Childhood leukemia (CL) rates among children with Hispanic ethnicity are among the highest in the world, although little is known about the mechanisms and determinants underlying this observation. CL risk is widely thought to be modulated by the interplay between individual genetic susceptibility and exposure to environmental and endogenous substances. The long-term goal of the proposed research is to identify combinations of specific genetic factors and environmental exposures that cause children with Hispanic ethnicity to have elevated rates of CL. With its diverse Hispanic population comprised primarily of pure indigenous and mixed (mestizo) indigenous-European peoples, as well as the widespread use of biomass fuels for heating and cooking, Guatemala presents an ideal model system to study exposure to suspected carcinogenic combustion products in an ethnic population most at risk for this disease. Before such a study could be undertaken in Guatemala, however, a pilot study is required to establish the feasibility of conducting an epidemiologic assessment in this largely understudied population. Such a pilot would also provide the opportunity to identify unforeseen barriers and subsequently modify the protocols to overcome such barriers. Therefore, the aims of the proposed pilot study include identifying and enrolling 50 children with incident CL from a tertiary pediatric oncology hospital in Guatemala City and 50 age, sex, and urban vs. rural status matched healthy controls (identified as healthy siblings of cardiovascular pediatric patients at an adjacent tertiary cardiovascular referral center). Additional aims include the development, validation, and administration of a valid survey instrument to record exposure to relevant epidemiologic and environmental exposures for CL, and to collect diagnostic bone marrow and remission peripheral blood on cases, and saliva on cases, controls, and their parents. Success for this pilot study will be measured by response rates for subject recruitment and biospecimen collection, results of a survey instrument validity sub-study, and comparability of cases and controls. If successful, this proposed study will motivate a full case-control study of the genetic and environmental epidemiology of childhood leukemia in Guatemala. Such a study would fill in gaps in what is known about the tumor biology of CL, of inherited genetic susceptibility associated with Hispanic ethnicity, and of putative causal relationships with products of combustion and risk.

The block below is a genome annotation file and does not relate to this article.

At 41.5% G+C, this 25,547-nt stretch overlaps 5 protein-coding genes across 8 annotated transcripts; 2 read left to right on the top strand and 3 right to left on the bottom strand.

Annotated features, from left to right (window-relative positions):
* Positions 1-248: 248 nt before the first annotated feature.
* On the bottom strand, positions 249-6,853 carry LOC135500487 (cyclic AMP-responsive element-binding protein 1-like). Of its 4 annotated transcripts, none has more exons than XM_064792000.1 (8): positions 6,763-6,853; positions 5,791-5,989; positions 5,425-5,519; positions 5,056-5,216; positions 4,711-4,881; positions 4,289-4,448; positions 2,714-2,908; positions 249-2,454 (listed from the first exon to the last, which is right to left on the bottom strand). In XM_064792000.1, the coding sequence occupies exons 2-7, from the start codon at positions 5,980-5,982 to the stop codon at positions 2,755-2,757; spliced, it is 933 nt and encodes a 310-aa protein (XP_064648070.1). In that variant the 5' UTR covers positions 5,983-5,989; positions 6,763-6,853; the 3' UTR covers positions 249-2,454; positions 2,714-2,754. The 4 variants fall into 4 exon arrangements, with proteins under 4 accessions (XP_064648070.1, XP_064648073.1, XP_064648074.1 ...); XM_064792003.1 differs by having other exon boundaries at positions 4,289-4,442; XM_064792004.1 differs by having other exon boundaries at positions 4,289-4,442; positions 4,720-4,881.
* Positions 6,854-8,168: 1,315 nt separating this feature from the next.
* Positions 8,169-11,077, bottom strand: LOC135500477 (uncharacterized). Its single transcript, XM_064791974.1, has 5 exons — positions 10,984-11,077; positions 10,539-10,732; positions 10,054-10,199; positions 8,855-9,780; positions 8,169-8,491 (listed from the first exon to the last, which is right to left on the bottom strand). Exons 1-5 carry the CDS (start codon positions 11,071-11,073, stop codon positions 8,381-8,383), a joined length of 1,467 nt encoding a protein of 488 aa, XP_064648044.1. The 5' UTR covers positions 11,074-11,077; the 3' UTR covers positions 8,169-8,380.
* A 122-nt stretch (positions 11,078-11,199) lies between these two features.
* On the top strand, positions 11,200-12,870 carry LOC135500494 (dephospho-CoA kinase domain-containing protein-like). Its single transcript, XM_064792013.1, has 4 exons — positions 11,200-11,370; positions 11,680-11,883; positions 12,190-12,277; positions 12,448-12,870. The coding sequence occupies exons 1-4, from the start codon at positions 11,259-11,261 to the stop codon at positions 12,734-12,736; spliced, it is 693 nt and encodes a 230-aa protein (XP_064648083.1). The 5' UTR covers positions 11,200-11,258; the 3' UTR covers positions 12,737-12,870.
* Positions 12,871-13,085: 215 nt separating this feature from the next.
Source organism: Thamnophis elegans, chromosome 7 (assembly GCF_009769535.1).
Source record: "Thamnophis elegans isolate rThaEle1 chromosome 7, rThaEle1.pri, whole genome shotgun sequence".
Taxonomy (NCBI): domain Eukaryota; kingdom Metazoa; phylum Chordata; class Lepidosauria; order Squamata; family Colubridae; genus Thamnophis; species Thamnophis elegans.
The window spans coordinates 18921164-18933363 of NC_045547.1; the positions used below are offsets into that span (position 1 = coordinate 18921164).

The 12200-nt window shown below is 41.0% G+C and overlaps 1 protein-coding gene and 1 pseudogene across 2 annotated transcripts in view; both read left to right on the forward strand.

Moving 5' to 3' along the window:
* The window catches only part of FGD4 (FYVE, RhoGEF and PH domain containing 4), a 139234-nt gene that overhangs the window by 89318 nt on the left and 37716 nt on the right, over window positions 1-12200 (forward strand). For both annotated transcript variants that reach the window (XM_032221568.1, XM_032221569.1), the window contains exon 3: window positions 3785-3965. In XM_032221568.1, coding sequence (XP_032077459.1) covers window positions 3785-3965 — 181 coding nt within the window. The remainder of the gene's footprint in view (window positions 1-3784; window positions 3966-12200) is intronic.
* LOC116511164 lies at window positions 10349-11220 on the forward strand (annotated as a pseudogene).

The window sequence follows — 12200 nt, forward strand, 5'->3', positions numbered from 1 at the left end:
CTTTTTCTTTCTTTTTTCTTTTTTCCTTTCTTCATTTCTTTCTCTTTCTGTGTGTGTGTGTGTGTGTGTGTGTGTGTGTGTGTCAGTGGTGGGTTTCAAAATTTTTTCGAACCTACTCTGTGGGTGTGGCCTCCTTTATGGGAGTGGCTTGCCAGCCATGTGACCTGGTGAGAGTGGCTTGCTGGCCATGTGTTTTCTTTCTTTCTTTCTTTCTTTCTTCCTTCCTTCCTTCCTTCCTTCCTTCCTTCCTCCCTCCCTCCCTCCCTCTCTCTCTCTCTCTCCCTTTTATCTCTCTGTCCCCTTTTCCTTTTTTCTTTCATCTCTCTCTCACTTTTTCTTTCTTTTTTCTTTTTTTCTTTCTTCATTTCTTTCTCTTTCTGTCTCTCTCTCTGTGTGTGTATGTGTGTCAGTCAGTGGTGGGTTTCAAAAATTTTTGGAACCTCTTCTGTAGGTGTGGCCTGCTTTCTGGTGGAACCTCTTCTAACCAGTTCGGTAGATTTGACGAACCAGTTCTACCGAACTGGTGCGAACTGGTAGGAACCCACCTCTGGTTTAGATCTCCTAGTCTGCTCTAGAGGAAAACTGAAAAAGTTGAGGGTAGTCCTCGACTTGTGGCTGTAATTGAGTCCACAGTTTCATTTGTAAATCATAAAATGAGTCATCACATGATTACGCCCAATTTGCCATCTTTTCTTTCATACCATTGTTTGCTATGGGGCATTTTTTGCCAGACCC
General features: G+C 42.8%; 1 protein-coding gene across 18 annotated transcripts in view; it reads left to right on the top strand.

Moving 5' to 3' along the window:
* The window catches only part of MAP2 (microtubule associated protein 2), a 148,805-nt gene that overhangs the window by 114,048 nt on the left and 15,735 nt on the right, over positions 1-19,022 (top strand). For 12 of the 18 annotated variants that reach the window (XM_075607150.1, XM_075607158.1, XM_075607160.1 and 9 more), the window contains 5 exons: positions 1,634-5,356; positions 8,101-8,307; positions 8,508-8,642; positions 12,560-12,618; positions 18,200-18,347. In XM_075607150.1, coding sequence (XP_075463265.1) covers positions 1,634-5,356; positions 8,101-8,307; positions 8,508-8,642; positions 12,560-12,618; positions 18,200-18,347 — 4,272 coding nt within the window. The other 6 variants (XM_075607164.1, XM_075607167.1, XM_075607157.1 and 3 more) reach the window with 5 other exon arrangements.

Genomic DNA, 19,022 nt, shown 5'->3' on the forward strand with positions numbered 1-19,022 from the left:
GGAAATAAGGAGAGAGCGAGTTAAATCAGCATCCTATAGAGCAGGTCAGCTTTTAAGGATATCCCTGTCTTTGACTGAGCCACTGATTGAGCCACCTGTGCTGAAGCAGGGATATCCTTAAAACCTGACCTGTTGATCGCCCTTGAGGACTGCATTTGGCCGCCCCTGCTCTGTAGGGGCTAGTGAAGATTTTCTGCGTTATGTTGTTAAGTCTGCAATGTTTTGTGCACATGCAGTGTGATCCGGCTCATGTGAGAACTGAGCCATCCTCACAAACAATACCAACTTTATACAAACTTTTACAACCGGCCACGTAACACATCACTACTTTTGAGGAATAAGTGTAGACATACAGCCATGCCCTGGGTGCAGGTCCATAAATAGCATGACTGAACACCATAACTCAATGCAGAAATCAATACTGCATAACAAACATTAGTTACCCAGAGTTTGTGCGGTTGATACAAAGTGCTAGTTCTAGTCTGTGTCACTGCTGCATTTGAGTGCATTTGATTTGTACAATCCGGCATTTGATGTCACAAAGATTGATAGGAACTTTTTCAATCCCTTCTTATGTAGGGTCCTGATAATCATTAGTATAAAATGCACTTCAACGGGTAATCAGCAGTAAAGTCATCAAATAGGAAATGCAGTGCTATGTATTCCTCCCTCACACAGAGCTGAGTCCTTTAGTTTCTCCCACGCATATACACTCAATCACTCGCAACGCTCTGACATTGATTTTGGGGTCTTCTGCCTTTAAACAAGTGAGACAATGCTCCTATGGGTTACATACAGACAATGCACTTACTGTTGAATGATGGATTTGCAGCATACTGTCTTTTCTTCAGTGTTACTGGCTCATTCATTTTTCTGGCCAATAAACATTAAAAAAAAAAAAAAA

A case-control study of childhood leukemia in Guatemala can fill important gaps in our knowledge about its epidemiology, including the observed elevation in rates among children of Hispanic ethnicity and the putative causal relationship of exposure to environmental products of combustion. To establish the feasibility of conducting a full epidemiologic study of the genetic and environmental epidemiology in Guatemala, a largely understudied population, we propose to conduct an initial pilot study. In this pilot, we plan to enroll 50 cases of childhood leukemia and 50 matched healthy controls, to obtain detailed information on relevant environmental and epidemiologic exposures, and to collect biospecimens for future molecular and genetic studies. The success of the pilot project will provide preliminary data to motivate a future full case-control study.